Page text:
“When we become accustomed to looking at the reflection of the sun in the water, we shall turn to gaze upon the sun itself. . . Certainly the essential function of a tree is to produce fruit in season; still the foliage that its branches also bear serves to adorn it. In the same way the primary fruit of the soul is truth itself; but the garb of natural culture is a welcome addition, just as leaves provide shade for the fruit and add to its beauty. Thus Moses, a man of the greatest renown for his wisdom, is said to have come to the contemplation of Him, Who is, only after being trained in Egyptian lore. So later the wise Daniel is said to have been first schooled in Babylon in the wisdom of the Chaldeans, and only then to have come to know Divine Revelation."
“We ourselves made the following statement in the first Encyclical Letter We wrote, Summi Pontificatus: "Persevering research carried out with laborious study, on the part of her missionaries of every age, has been undertaken in order to facilitate the deeper appreciative insight into the various civilizations and to utilize their good qualities to facilitate and render more fruitful the preaching of the Gospel of Christ. Whatever there is in the native customs that is not inseparably bound up with superstition and error will always receive kindly consideration and, when possible, will be preserved intact."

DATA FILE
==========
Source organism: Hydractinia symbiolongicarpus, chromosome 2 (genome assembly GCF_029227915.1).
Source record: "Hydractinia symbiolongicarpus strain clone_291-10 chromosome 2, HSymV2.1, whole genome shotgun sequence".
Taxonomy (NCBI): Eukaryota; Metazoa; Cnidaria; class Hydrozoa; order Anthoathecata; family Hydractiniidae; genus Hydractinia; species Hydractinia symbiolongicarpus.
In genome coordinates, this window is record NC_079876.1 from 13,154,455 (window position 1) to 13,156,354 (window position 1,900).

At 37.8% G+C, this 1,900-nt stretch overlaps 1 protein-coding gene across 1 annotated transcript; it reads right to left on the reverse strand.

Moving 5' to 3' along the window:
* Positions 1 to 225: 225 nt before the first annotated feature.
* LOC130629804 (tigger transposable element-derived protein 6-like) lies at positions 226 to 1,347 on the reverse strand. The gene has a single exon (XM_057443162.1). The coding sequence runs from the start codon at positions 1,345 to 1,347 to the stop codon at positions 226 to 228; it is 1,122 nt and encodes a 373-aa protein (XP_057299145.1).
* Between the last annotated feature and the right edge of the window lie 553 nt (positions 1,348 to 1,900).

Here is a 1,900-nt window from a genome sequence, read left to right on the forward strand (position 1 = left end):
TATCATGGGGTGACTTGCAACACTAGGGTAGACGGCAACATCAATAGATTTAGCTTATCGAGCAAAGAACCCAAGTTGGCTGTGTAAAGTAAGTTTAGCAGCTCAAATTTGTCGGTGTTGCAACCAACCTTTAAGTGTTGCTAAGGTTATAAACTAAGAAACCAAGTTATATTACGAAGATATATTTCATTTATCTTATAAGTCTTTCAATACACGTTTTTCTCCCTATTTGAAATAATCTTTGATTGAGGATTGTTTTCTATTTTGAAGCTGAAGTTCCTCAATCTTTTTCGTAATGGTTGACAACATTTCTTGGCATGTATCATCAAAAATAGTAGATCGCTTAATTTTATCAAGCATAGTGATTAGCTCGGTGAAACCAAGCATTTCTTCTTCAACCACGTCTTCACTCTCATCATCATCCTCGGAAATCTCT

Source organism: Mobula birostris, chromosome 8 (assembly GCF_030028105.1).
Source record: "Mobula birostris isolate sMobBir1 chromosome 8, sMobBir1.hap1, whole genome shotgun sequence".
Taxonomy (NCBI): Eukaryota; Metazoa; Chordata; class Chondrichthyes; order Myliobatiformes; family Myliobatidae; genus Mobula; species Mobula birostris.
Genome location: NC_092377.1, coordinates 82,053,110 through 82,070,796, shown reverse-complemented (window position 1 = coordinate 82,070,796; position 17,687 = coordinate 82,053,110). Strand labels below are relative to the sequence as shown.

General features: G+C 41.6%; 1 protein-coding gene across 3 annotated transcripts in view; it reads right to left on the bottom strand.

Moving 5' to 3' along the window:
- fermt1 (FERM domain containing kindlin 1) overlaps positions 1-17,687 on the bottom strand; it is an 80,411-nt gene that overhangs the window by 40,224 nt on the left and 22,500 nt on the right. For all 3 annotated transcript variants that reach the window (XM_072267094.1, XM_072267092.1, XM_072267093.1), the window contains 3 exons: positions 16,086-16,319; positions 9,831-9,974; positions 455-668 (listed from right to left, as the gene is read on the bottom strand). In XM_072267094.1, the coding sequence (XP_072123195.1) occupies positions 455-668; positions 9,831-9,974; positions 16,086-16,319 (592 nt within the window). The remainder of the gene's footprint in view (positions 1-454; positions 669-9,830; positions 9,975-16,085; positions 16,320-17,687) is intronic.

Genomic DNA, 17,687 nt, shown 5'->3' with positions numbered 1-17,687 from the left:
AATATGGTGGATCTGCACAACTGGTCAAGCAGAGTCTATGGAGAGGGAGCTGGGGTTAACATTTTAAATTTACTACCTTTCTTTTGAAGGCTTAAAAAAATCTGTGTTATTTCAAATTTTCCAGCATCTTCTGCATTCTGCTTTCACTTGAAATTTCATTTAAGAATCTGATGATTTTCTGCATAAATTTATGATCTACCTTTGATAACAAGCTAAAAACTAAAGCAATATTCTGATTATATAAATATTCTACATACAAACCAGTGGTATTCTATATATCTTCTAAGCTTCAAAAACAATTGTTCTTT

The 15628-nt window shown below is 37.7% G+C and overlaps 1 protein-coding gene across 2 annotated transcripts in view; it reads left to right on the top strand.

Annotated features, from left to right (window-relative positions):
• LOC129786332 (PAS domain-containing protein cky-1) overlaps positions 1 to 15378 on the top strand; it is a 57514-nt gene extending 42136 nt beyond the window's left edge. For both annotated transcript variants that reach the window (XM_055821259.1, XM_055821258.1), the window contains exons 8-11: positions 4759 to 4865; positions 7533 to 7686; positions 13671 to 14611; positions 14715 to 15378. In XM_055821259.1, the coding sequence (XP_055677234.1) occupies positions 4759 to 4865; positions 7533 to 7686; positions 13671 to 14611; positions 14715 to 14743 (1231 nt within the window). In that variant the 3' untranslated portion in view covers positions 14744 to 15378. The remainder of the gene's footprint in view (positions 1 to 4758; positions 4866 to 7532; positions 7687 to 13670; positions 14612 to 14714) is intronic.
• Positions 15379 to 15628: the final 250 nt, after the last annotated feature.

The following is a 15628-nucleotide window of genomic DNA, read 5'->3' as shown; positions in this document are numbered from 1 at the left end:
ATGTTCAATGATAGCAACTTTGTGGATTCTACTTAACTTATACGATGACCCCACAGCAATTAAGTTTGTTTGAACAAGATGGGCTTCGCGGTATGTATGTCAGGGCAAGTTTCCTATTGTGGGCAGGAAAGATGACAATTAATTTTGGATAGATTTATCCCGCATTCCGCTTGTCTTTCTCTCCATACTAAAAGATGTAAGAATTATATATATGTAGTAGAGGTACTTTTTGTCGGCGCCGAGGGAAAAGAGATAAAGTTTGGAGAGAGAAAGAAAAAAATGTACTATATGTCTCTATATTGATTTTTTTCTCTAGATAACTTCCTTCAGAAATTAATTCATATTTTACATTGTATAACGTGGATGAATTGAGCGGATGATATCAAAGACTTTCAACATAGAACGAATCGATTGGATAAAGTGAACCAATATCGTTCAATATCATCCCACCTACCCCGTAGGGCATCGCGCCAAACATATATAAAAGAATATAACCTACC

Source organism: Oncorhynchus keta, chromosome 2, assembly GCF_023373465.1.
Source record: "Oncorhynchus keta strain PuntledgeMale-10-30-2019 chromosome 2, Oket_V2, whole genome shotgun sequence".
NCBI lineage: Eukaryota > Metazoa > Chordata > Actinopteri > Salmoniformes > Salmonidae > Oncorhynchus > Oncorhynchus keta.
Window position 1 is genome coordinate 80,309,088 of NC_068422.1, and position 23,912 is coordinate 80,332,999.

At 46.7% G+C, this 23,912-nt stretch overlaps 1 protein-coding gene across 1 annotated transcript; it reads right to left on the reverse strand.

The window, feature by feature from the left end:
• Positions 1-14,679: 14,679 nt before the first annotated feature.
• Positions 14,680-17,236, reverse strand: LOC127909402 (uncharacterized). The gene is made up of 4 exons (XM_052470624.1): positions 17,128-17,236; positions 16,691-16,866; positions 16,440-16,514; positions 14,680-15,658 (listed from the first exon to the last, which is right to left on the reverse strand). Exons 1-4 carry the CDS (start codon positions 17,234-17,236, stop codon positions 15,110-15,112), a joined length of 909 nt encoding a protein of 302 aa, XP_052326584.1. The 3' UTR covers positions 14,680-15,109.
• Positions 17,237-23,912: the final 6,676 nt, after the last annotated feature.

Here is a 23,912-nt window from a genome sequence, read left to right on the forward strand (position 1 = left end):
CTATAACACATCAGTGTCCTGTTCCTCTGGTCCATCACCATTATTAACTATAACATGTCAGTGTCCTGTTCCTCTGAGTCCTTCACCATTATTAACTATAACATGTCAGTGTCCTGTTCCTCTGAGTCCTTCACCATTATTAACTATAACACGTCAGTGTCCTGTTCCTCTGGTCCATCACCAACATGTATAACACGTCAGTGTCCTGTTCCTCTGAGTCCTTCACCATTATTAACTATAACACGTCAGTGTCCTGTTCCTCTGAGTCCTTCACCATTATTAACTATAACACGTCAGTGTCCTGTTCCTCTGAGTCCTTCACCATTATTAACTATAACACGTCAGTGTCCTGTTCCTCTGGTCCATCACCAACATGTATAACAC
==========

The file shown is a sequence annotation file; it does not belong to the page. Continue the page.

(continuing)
Well. As a child I did not hear the cherry-picking, I only heard the promise inherent: There is a place for people like us who are different, who are ethnic close to the bone as yet, who have not stepped into the melting pot, or tried, but didn’t fit. How wonderful, a real place for us. A place of regard and respect for what we bring, what we know, what we have known for centuries, perhaps by other names, or by No Name, but a holy of holies nonetheless.
Yet, isn’t it so that the Church has not always lived up to Pius’s kinder intents behind his words here? .... certainly not before and often enough, whether Hawaii, Africa, Polynesia, Canada, and elsewhere among the native tribes most anywhere, not afterward either. Teaching about the God of Love ‘on mission’ has seemed so to depend on the character development of the one who is doing the “respect for people and the including of native custom,”.... whether they are genuinely in love with the human soul, or instead mostly valuing ‘correcting others, that is, valuing being ‘right’ over valuing being patient and loving.
As my Grandmother used to say about the Church silencing people: “Ay, they threw so and so out for being a sinner. If the men in red really wanted to set a good example for the rest of us, they would yell, ‘We are sinners too, so throw us out as well.’ ”